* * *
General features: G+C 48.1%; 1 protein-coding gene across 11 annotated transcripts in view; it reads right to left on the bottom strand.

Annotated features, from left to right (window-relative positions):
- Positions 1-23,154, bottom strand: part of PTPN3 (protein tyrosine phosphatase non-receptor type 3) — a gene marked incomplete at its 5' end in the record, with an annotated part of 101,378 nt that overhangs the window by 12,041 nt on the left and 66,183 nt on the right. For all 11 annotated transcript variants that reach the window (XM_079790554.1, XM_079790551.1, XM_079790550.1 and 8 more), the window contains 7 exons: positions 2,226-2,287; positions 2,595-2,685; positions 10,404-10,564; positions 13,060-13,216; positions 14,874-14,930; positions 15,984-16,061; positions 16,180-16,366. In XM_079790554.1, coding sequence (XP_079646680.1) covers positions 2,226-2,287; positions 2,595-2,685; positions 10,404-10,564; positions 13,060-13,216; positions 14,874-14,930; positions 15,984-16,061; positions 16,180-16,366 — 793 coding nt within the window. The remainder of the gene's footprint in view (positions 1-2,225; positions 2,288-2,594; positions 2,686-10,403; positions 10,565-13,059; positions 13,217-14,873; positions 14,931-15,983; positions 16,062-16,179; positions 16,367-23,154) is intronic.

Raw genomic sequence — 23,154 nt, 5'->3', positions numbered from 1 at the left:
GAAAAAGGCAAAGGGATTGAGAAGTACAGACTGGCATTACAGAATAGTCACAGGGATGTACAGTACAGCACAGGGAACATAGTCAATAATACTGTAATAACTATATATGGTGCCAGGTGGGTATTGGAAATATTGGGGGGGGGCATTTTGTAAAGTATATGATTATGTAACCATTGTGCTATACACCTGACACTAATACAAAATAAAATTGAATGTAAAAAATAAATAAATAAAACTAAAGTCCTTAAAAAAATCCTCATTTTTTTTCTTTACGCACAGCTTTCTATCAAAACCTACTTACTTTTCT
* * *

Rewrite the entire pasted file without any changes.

General features: G+C 48.1%; 1 protein-coding gene across 11 annotated transcripts in view; it reads right to left on the bottom strand.

Annotated features, from left to right (window-relative positions):
- Positions 1-23,154, bottom strand: part of PTPN3 (protein tyrosine phosphatase non-receptor type 3) — a gene marked incomplete at its 5' end in the record, with an annotated part of 101,378 nt that overhangs the window by 12,041 nt on the left and 66,183 nt on the right. For all 11 annotated transcript variants that reach the window (XM_079790554.1, XM_079790551.1, XM_079790550.1 and 8 more), the window contains 7 exons: positions 2,226-2,287; positions 2,595-2,685; positions 10,404-10,564; positions 13,060-13,216; positions 14,874-14,930; positions 15,984-16,061; positions 16,180-16,366. In XM_079790554.1, coding sequence (XP_079646680.1) covers positions 2,226-2,287; positions 2,595-2,685; positions 10,404-10,564; positions 13,060-13,216; positions 14,874-14,930; positions 15,984-16,061; positions 16,180-16,366 — 793 coding nt within the window. The remainder of the gene's footprint in view (positions 1-2,225; positions 2,288-2,594; positions 2,686-10,403; positions 10,565-13,059; positions 13,217-14,873; positions 14,931-15,983; positions 16,062-16,179; positions 16,367-23,154) is intronic.

Raw genomic sequence — 23,154 nt, 5'->3', positions numbered from 1 at the left:
GAAAAAGGCAAAGGGATTGAGAAGTACAGACTGGCATTACAGAATAGTCACAGGGATGTACAGTACAGCACAGGGAACATAGTCAATAATACTGTAATAACTATATATGGTGCCAGGTGGGTATTGGAAATATTGGGGGGGGGCATTTTGTAAAGTATATGATTATGTAACCATTGTGCTATACACCTGACACTAATACAAAATAAAATTGAATGTAAAAAATAAATAAATAAAACTAAAGTCCTTAAAAAAATCCTCATTTTTTTTCTTTACGCACAGCTTTCTATCAAAACCTACTTACTTTTCT